Scans point to hid­den cham­ber in Tut’s tomb

Kuwait Times - - FRONT PAGE -

LUXOR, Egypt: Scans of King Tu­tankhamun’s tomb in Egypt’s Val­ley of the Kings point to a se­cret cham­ber, ar­chae­ol­o­gists said yes­ter­day, pos­si­bly herald­ing the dis­cov­ery of Queen Ne­fer­titi’s long-sought mummy. Us­ing hitech in­frared and radar tech­nol­ogy, re­searchers are try­ing to un­ravel the mystery over the leg­endary monarch’s rest­ing place. A wife of Tu­tankhamun’s fa­ther Akhen­aten, Ne­fer­titi played a ma­jor po­lit­i­cal and re­li­gious role in the 14th cen­tury BC, and the dis­cov­ery of her tomb would be a ma­jor prize for Egyp­tol­o­gists.

Ex­perts are now “ap­prox­i­mately 90 per­cent” sure there is a hid­den cham­ber in Tu­tankhamun’s tomb, An­tiq­ui­ties Min­is­ter Mam­douh Al-Da­mati told a news con­fer­ence. The scans were spurred by a study by renowned Bri­tish ar­chae­ol­o­gist Ni­cholas Reeves that said Ne­fer­titi’s lost tomb may be hid­den in an ad­join­ing cham­ber.

Speak­ing at the same press con­fer­ence, Reeves said the ini­tial re­sults could bear out his the­ory. “Clearly it does look from the radar ev­i­dence as if the tomb con­tin­ues, as I have pre­dicted,” he said. “The radar, be­hind the north wall (of Tu­tankhamun’s burial cham­ber) seems pretty clear. If I am right it is a con­tin­u­a­tion - cor­ri­dor con­tin­u­a­tion - of the tomb, which will end in an­other burial cham­ber,” he said. “It does look in­deed as if the tomb of Tu­tankhamun is a cor­ri­dor tomb... and it con­tin­ues be­yond the dec­o­rated burial cham­ber,” he added. “I think it is Ne­fer­titi and all the ev­i­dence points in that di­rec­tion.”

Da­mati em­pha­sized that the find­ings were “pre­lim­i­nary” re­sults, and a Ja­panese ex­pert work­ing with the ar­chae­ol­o­gists needed a month to an­a­lyze the scans. Ex­perts car­ried out a pre­lim­i­nary scan of the tomb ear­lier this month us­ing in­fra-red ther­mog­ra­phy to map out the tem­per­a­ture of its walls. Da­mati said at that time that the anal­y­sis showed “dif­fer­ences in the tem­per­a­tures reg­is­tered on dif­fer­ent parts of the north­ern wall” of the tomb.

But the min­is­ter and Reeves had dif­fered on whose mummy they ex­pected to find. Ac­cord­ing to Reeves, pro­fes­sor of ar­chae­ol­ogy at the Univer­sity of Ari­zona, Tu­tankhamun, who died un­ex­pect­edly, was buried hur­riedly in an un­der­ground cham­ber prob­a­bly not in­tended for him. The boy king died aged 19 in 1324 BC af­ter just nine years on the throne. His fi­nal rest­ing place was dis­cov­ered by an­other Bri­tish Egyp­tol­o­gist, Howard Carter, in 1922.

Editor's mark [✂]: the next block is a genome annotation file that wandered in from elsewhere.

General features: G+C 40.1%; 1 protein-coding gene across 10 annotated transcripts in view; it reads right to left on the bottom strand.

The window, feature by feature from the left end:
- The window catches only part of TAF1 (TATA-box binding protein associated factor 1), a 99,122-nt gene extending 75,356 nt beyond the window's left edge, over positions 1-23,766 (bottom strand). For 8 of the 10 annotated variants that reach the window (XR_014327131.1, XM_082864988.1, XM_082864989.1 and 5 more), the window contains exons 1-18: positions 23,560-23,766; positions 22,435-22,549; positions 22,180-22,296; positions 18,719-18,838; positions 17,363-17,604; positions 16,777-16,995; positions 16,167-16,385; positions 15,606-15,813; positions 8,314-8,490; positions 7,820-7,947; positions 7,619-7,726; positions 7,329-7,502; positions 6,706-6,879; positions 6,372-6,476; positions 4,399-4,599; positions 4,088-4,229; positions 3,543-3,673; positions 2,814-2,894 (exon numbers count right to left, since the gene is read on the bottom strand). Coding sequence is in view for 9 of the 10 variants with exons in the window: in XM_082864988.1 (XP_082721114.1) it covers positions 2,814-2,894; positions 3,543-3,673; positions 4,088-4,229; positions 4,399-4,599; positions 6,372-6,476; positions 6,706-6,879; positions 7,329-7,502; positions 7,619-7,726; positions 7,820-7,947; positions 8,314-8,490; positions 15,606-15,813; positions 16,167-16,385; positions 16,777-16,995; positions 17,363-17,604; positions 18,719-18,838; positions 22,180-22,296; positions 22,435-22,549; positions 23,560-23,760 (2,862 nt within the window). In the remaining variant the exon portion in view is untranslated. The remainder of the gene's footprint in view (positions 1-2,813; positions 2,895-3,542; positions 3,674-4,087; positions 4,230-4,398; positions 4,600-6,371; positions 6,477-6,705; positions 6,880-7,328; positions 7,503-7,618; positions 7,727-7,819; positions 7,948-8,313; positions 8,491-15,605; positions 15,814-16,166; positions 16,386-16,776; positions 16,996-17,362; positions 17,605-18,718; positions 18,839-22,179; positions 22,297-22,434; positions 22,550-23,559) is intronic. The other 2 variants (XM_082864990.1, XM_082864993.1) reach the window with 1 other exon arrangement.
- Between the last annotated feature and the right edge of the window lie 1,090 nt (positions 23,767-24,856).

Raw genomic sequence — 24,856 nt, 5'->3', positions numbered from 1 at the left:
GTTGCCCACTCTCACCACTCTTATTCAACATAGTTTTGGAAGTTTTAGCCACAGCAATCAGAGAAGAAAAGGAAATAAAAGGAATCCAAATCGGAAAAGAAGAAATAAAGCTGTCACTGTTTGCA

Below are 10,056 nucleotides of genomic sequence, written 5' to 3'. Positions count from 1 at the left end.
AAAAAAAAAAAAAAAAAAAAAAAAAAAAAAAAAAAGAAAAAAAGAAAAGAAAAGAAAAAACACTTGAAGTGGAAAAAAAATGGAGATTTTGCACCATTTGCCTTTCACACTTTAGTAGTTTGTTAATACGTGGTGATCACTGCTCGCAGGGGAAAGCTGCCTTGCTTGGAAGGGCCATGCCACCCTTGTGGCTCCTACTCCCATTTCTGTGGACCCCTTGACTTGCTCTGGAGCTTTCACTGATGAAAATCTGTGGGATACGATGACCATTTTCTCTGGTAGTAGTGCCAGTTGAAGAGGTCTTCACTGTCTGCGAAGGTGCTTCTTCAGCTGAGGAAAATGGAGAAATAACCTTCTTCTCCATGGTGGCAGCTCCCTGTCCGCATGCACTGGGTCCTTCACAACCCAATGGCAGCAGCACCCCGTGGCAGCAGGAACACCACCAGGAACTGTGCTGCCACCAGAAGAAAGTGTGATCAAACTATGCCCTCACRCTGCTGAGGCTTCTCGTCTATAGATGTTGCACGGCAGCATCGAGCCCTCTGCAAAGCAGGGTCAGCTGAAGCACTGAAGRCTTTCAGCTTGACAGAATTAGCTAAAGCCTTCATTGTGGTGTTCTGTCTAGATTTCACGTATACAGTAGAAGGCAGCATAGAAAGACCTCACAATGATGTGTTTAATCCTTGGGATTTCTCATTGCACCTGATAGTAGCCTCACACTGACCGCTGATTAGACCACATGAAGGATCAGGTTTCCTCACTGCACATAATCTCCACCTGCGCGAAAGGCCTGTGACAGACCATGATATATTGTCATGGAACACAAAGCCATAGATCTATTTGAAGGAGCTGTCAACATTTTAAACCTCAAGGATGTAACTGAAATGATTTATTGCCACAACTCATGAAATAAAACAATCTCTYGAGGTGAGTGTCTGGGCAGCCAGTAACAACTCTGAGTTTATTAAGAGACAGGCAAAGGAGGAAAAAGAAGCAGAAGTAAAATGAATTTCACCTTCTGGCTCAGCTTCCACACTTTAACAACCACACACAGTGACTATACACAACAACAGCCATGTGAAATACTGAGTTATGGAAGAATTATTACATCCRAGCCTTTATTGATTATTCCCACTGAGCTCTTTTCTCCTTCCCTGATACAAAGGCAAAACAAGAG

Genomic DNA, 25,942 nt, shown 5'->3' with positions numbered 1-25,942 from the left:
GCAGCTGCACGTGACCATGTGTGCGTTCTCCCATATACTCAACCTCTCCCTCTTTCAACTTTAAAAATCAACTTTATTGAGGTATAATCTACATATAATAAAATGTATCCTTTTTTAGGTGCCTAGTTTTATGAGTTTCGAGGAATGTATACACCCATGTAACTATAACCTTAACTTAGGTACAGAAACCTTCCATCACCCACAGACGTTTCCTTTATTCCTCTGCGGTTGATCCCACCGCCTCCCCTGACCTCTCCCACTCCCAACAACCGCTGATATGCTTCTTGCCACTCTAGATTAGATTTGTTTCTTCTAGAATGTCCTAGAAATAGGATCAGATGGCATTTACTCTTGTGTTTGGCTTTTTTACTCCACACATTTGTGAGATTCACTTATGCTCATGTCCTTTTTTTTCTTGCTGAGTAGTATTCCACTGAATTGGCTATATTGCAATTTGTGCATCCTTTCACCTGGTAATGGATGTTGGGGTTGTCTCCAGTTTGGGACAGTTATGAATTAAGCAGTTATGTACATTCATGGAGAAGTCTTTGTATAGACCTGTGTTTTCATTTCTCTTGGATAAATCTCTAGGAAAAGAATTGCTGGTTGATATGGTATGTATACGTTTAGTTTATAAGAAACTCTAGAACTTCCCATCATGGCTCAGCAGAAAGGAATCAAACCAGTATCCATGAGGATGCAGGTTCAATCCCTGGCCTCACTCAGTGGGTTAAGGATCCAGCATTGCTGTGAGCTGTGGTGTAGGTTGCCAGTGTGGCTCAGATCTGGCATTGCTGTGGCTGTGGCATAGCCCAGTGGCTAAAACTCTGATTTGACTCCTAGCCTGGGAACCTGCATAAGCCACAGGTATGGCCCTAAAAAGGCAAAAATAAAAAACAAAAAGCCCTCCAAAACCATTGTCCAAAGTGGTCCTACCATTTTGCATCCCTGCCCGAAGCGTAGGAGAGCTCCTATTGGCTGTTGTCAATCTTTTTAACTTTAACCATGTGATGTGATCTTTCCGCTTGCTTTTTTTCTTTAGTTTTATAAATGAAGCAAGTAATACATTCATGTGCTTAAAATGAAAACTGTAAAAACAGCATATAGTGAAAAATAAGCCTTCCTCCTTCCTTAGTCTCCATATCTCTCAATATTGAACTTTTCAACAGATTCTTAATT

Reeves’ the­ory is that priests would have been forced to re­open Ne­fer­titi’s tomb 10 years af­ter her death be­cause the young pharaoh’s own mau­soleum had not yet been built. But Da­mati be­lieves that such a cham­ber, if found ad­join­ing Tu­tankhamun’s tomb, may con­tain Kiya, an­other of Akhen­aten’s wives. Akhen­aten is known for hav­ing tem­po­rar­ily con­verted an­cient Egypt to monothe­ism by im­pos­ing the cult of sun god Aton.

Ne­fer­titi’s role in the cult would have ruled out her burial in the Val­ley of the Kings ac­cord­ing to Zahi Hawass, the coun­try’s for­mer an­tiq­ui­ties min­is­ter and ex­pert on an­cient Egypt. “Ne­fer­titi will never be buried in the Val­ley of the Kings,” he told AFP. “The lady was wor­ship­ping Aton with Akhen­aten for years. The priests would never al­low her to be buried in the Val­ley of the Kings,” he said.

Hawass also ques­tioned how ar­chae­ol­o­gists would en­ter the hid­den part of the tomb with­out caus­ing dam­age. Da­mati said that af­ter the anal­y­sis, that would be the next chal­lenge. “The data is be­ing an­a­lyzed to get a clear pic­ture of what’s be­hind the wall,” he said. “The next step, which we will an­nounce once we agree on it, will be ac­cess­ing what’s be­hind the wall with­out dam­ag­ing the tomb,” he said. — AFP


LUXOR: The sar­coph­a­gus of King Tu­tankhamun is seen in his burial cham­ber in the Val­ley of the Kings yes­ter­day.

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